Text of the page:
Arlington, VA – On behalf of the 12,000 supermarket pharmacies operated by our member companies, today FMI – The Food Industry Association welcomed the U.S. Senate Judiciary Committee’s passage of the bipartisan Prescription Pricing for the People Act (S.113). 

Led by Sens. Chuck Grassley (R-IA), Maria Cantwell (D-WA), Richard Blumenthal (D-CT), James Lankford (R-OK), Marsha Blackburn (R-TN), Tommy Tuberville (R-AL), Thom Tillis (R-NC), and Shelley Moore Capito (R-WV), this important legislation would require the Federal Trade Commission (FTC) to examine the effects of pharmacy benefit manager (PBM) consolidation on pricing and other potentially anticompetitive practices of some PBMs. It would also direct the FTC to provide policy recommendations to Congress on preventing such behaviors and improving PBM transparency. This comes on the heels of the FTC last year launching a formal inquiry into the PBM industry and ramping up enforcement against those PBMs participating in rebate schemes that block access to cheaper drugs. 

FMI Chief Public Policy Officer Jennifer Hatcher stated, “As a result of consolidation, a few pharmacy benefit managers (PBMs) wield nearly limitless power and influence over the prescription drug market for 260+ million Americans. Yet, these middlemen are one of the least regulated sectors of the health care system, which allows them to create endless schemes to stifle competition among the country’s most accessible and trusted health care professionals – pharmacies.”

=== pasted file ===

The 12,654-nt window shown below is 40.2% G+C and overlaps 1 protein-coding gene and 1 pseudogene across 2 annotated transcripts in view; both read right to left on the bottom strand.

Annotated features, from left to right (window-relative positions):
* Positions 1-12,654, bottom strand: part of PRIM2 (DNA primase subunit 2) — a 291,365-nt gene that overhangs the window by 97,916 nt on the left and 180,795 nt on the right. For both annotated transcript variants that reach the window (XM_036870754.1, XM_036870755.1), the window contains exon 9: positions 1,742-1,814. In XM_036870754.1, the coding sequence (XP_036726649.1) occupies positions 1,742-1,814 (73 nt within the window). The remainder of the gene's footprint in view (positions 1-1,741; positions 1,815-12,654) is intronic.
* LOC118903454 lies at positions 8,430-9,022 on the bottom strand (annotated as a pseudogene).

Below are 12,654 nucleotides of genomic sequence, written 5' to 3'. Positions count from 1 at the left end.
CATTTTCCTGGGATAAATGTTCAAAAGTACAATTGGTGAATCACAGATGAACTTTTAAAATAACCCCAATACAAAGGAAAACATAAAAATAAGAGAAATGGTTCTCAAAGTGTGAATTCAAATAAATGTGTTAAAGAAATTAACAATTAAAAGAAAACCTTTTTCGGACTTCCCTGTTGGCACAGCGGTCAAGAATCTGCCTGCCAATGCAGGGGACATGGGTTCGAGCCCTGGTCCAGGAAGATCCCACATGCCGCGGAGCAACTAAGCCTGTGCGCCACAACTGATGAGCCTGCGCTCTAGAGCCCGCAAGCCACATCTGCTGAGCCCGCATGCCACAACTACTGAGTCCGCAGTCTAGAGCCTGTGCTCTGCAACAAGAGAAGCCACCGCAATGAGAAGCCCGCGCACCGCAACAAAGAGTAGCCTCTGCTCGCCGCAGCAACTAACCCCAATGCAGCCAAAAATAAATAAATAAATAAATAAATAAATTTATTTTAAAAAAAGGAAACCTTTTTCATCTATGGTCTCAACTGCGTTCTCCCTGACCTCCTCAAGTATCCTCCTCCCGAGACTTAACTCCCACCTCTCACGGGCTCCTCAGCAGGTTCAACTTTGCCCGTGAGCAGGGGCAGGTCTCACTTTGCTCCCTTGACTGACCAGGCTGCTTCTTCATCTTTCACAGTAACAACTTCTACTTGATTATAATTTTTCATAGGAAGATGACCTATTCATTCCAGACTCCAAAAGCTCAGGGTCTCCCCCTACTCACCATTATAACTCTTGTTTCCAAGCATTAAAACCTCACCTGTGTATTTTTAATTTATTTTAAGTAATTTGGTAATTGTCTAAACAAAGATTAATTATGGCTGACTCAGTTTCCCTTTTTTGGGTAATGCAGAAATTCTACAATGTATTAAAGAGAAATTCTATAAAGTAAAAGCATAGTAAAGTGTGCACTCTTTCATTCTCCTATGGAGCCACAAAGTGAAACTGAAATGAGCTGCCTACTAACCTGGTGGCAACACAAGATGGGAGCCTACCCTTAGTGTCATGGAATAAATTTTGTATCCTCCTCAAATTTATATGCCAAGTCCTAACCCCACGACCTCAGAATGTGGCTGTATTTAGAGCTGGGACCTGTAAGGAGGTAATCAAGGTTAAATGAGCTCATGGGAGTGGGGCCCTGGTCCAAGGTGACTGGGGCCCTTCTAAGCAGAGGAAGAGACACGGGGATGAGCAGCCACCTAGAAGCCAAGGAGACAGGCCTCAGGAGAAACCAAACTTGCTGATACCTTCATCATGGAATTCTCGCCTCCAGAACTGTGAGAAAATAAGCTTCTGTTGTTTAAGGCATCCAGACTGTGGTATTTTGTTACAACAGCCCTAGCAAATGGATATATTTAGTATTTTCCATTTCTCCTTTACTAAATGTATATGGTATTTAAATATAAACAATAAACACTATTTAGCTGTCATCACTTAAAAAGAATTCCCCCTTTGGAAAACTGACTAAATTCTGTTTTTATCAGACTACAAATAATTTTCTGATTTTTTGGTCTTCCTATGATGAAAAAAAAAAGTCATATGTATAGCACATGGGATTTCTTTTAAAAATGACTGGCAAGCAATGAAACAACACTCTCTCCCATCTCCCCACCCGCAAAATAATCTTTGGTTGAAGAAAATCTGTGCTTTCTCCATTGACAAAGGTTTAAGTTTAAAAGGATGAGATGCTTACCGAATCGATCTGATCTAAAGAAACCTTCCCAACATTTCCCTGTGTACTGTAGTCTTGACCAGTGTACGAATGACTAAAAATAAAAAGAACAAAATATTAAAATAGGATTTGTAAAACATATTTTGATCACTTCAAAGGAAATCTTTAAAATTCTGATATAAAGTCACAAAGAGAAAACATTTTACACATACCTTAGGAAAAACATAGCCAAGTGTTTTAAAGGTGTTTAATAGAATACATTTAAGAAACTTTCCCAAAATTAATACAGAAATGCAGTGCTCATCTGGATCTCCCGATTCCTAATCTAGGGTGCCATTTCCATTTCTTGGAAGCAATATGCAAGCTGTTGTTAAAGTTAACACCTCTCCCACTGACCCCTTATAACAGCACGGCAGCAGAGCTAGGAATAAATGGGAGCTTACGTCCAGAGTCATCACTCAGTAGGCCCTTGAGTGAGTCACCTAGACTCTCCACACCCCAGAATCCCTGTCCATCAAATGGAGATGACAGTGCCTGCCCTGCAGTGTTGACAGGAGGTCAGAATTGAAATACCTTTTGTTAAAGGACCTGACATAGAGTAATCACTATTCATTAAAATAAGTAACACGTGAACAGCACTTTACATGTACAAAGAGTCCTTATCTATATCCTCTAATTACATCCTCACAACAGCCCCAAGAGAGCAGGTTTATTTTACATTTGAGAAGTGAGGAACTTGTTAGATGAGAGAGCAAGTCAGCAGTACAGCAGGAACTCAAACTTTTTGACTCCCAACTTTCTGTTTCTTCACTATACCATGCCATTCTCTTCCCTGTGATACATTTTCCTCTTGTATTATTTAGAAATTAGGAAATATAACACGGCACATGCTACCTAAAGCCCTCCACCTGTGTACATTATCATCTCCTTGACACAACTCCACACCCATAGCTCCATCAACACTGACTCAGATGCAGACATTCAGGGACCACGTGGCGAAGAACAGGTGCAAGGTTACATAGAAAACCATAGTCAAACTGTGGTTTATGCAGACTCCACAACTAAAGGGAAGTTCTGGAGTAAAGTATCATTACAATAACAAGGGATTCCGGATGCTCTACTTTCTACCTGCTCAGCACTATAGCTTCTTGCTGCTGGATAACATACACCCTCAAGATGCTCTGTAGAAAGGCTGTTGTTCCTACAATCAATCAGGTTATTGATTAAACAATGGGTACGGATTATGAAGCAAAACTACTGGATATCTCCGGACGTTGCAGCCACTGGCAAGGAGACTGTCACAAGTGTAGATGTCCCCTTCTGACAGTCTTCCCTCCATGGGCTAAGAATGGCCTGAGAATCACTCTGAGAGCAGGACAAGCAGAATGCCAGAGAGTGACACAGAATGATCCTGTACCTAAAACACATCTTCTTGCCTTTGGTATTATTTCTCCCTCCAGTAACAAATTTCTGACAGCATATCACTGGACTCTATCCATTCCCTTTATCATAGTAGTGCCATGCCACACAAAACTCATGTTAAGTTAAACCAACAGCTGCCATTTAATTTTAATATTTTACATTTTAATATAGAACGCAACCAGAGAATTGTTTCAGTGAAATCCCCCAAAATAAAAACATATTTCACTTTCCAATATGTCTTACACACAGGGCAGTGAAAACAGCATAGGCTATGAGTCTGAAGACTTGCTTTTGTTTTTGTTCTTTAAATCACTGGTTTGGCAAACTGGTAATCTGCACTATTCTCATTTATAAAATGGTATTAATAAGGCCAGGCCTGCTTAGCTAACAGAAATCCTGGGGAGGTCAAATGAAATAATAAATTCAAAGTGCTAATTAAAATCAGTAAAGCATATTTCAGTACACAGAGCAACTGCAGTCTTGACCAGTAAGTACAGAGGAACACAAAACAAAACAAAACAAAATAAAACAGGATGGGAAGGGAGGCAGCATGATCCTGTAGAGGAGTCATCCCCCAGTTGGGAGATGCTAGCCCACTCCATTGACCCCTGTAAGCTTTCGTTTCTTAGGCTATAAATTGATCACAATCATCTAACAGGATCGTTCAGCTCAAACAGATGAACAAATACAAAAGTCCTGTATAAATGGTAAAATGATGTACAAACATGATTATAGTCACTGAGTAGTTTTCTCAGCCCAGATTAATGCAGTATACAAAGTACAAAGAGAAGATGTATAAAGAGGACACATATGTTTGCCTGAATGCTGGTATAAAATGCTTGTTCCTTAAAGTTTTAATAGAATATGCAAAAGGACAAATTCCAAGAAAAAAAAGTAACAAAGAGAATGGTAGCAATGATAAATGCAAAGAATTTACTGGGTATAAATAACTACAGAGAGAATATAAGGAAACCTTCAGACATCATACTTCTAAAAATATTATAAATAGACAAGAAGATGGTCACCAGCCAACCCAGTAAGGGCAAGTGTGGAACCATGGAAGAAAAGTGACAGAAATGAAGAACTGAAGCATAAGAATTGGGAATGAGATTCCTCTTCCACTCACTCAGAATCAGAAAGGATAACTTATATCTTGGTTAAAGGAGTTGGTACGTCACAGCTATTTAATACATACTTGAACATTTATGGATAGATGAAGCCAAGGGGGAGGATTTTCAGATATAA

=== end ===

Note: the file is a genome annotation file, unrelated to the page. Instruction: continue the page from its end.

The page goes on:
Hatcher continued, “Supermarket pharmacies are especially important access points for consumers in underserved, low-income, rural, and urban communities, but the combination of increased fees, lowered reimbursement rates and reduced access to patients due to PBM patient steering is unsustainable for an industry that operates on razor thin profit margins, generally between 1-2%.” 

Hatcher concluded, “Increased PBM oversight and transparency are needed to control consumers’ costs and preserve their access to various market options for prescription medicines and other health services, including from supermarket pharmacies. FMI thanks the bill sponsors for their leadership, and we urge the full Senate to swiftly pass this bipartisan legislation.”